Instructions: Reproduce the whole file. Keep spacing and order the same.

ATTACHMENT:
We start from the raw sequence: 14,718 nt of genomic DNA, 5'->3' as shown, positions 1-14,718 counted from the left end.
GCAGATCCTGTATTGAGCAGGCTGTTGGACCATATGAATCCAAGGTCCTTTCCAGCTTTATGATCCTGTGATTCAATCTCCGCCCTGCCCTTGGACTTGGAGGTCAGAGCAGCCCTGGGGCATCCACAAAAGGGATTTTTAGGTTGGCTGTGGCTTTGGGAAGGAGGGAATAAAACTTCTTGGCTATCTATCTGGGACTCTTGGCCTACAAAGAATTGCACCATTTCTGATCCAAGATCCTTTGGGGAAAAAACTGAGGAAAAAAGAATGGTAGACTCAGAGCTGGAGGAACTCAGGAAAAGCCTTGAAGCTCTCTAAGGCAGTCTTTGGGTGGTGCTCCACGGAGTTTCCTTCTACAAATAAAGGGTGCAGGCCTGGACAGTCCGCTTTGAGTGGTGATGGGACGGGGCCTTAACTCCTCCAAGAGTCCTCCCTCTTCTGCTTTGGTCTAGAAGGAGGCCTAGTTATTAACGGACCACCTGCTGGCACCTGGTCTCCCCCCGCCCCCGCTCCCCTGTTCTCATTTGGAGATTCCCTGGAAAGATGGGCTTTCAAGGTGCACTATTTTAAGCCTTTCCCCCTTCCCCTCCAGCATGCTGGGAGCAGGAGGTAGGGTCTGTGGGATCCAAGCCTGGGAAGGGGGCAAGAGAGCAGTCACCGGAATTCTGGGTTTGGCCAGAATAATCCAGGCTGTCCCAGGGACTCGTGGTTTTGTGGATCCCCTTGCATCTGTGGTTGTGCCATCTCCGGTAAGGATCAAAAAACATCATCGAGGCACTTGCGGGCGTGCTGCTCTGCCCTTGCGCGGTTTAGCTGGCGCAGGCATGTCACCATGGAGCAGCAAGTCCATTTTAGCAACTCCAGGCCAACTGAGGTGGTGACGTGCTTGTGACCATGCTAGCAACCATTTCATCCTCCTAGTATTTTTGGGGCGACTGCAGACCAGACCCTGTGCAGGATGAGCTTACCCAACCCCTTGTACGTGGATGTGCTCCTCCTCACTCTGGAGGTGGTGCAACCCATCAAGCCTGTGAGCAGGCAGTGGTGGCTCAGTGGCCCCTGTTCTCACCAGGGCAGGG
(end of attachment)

We start from the raw sequence: 14,718 nt of genomic DNA, 5'->3' as shown, positions 1-14,718 counted from the left end.
GCAGATCCTGTATTGAGCAGGCTGTTGGACCATATGAATCCAAGGTCCTTTCCAGCTTTATGATCCTGTGATTCAATCTCCGCCCTGCCCTTGGACTTGGAGGTCAGAGCAGCCCTGGGGCATCCACAAAAGGGATTTTTAGGTTGGCTGTGGCTTTGGGAAGGAGGGAATAAAACTTCTTGGCTATCTATCTGGGACTCTTGGCCTACAAAGAATTGCACCATTTCTGATCCAAGATCCTTTGGGGAAAAAACTGAGGAAAAAAGAATGGTAGACTCAGAGCTGGAGGAACTCAGGAAAAGCCTTGAAGCTCTCTAAGGCAGTCTTTGGGTGGTGCTCCACGGAGTTTCCTTCTACAAATAAAGGGTGCAGGCCTGGACAGTCCGCTTTGAGTGGTGATGGGACGGGGCCTTAACTCCTCCAAGAGTCCTCCCTCTTCTGCTTTGGTCTAGAAGGAGGCCTAGTTATTAACGGACCACCTGCTGGCACCTGGTCTCCCCCCGCCCCCGCTCCCCTGTTCTCATTTGGAGATTCCCTGGAAAGATGGGCTTTCAAGGTGCACTATTTTAAGCCTTTCCCCCTTCCCCTCCAGCATGCTGGGAGCAGGAGGTAGGGTCTGTGGGATCCAAGCCTGGGAAGGGGGCAAGAGAGCAGTCACCGGAATTCTGGGTTTGGCCAGAATAATCCAGGCTGTCCCAGGGACTCGTGGTTTTGTGGATCCCCTTGCATCTGTGGTTGTGCCATCTCCGGTAAGGATCAAAAAACATCATCGAGGCACTTGCGGGCGTGCTGCTCTGCCCTTGCGCGGTTTAGCTGGCGCAGGCATGTCACCATGGAGCAGCAAGTCCATTTTAGCAACTCCAGGCCAACTGAGGTGGTGACGTGCTTGTGACCATGCTAGCAACCATTTCATCCTCCTAGTATTTTTGGGGCGACTGCAGACCAGACCCTGTGCAGGATGAGCTTACCCAACCCCTTGTACGTGGATGTGCTCCTCCTCACTCTGGAGGTGGTGCAACCCATCAAGCCTGTGAGCAGGCAGTGGTGGCTCAGTGGCCCCTGTTCTCACCAGGGCAGGG